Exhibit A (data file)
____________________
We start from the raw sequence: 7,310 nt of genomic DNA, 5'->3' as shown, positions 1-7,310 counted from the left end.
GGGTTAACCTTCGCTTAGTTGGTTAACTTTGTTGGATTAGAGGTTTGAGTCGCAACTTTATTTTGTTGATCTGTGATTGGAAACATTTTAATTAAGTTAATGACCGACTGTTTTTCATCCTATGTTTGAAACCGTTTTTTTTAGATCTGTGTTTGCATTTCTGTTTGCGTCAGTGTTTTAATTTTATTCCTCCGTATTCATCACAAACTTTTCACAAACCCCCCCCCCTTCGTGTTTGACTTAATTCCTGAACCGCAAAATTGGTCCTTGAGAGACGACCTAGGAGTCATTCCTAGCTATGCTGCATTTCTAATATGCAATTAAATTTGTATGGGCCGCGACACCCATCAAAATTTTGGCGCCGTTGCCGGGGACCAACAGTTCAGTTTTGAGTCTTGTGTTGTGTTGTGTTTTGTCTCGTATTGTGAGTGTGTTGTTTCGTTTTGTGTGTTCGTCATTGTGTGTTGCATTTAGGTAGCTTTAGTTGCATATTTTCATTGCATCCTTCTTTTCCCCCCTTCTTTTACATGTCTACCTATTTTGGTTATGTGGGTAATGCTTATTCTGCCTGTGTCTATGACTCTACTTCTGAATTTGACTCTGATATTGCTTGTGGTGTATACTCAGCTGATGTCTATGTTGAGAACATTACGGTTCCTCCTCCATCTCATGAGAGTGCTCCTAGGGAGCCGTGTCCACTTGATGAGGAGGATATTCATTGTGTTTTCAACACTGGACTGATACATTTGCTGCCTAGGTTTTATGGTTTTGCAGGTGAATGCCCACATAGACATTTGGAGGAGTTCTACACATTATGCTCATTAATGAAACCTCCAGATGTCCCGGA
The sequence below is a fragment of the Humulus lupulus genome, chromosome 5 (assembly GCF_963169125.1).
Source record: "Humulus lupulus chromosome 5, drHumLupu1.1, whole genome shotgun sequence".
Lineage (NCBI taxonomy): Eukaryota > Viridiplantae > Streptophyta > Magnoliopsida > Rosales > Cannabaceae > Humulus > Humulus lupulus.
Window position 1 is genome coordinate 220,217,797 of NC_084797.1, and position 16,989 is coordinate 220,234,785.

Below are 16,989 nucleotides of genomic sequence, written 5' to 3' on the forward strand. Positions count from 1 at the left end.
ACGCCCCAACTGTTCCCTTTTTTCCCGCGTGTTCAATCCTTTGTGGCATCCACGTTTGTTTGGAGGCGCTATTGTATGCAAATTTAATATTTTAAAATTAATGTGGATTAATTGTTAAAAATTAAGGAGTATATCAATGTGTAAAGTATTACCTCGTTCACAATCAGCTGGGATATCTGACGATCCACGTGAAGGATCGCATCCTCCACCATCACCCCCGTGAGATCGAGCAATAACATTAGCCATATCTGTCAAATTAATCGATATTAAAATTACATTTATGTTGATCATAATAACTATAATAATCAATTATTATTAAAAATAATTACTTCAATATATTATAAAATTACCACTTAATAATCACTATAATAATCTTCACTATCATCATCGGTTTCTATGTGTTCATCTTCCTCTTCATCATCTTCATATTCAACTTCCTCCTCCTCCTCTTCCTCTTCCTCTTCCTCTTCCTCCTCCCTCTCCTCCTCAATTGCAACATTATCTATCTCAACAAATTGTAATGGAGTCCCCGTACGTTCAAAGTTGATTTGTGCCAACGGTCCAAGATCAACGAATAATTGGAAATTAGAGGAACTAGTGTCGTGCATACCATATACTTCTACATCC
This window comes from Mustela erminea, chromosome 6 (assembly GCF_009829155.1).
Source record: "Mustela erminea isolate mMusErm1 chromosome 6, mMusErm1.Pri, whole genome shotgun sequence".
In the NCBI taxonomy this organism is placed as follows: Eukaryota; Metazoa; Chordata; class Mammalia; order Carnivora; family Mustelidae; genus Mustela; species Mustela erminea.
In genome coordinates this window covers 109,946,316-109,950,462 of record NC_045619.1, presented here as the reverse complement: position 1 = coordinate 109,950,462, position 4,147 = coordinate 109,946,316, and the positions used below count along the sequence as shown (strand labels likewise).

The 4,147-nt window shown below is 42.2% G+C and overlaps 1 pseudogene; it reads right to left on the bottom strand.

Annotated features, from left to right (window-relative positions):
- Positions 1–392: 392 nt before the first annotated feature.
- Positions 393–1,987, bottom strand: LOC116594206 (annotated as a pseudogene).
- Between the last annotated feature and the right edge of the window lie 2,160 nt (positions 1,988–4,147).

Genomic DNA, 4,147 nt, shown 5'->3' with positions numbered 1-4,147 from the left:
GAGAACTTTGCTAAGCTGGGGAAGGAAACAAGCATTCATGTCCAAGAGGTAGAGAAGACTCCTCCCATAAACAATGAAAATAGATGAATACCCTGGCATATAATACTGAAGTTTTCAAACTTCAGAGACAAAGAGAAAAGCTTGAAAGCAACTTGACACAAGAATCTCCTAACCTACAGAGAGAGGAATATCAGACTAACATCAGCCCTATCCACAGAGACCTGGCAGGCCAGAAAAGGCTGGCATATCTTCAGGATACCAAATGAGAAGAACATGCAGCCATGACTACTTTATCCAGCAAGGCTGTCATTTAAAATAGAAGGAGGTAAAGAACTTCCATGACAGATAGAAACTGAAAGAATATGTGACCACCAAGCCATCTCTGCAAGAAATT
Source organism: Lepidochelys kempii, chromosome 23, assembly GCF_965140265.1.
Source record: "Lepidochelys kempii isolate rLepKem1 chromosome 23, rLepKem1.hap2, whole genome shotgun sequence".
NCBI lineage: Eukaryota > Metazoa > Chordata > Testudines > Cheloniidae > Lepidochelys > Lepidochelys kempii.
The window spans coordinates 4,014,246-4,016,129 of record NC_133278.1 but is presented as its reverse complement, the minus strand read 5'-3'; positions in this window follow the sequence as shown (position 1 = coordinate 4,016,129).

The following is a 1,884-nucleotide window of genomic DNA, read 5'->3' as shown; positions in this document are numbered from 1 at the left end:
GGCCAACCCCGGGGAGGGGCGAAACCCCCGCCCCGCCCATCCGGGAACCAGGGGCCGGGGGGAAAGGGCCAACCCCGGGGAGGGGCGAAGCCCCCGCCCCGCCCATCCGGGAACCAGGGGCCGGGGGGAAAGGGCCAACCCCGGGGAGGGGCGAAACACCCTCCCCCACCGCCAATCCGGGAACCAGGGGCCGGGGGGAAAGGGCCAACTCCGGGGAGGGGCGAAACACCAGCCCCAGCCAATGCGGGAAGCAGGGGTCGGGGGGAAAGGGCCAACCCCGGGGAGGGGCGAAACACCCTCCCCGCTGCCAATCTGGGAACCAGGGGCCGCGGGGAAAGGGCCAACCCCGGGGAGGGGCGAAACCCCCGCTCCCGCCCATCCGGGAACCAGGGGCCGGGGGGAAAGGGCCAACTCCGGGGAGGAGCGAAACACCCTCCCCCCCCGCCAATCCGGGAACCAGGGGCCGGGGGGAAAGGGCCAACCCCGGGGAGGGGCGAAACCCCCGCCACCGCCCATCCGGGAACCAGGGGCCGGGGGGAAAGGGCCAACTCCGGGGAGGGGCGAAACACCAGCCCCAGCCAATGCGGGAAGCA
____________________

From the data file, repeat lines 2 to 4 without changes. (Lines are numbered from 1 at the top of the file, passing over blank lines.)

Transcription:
GGGTTAACCTTCGCTTAGTTGGTTAACTTTGTTGGATTAGAGGTTTGAGTCGCAACTTTATTTTGTTGATCTGTGATTGGAAACATTTTAATTAAGTTAATGACCGACTGTTTTTCATCCTATGTTTGAAACCGTTTTTTTTAGATCTGTGTTTGCATTTCTGTTTGCGTCAGTGTTTTAATTTTATTCCTCCGTATTCATCACAAACTTTTCACAAACCCCCCCCCCTTCGTGTTTGACTTAATTCCTGAACCGCAAAATTGGTCCTTGAGAGACGACCTAGGAGTCATTCCTAGCTATGCTGCATTTCTAATATGCAATTAAATTTGTATGGGCCGCGACACCCATCAAAATTTTGGCGCCGTTGCCGGGGACCAACAGTTCAGTTTTGAGTCTTGTGTTGTGTTGTGTTTTGTCTCGTATTGTGAGTGTGTTGTTTCGTTTTGTGTGTTCGTCATTGTGTGTTGCATTTAGGTAGCTTTAGTTGCATATTTTCATTGCATCCTTCTTTTCCCCCCTTCTTTTACATGTCTACCTATTTTGGTTATGTGGGTAATGCTTATTCTGCCTGTGTCTATGACTCTACTTCTGAATTTGACTCTGATATTGCTTGTGGTGTATACTCAGCTGATGTCTATGTTGAGAACATTACGGTTCCTCCTCCATCTCATGAGAGTGCTCCTAGGGAGCCGTGTCCACTTGATGAGGAGGATATTCATTGTGTTTTCAACACTGGACTGATACATTTGCTGCCTAGGTTTTATGGTTTTGCAGGTGAATGCCCACATAGACATTTGGAGGAGTTCTACACATTATGCTCATTAATGAAACCTCCAGATGTCCCGGA
The sequence below is a fragment of the Humulus lupulus genome, chromosome 5 (assembly GCF_963169125.1).
Source record: "Humulus lupulus chromosome 5, drHumLupu1.1, whole genome shotgun sequence".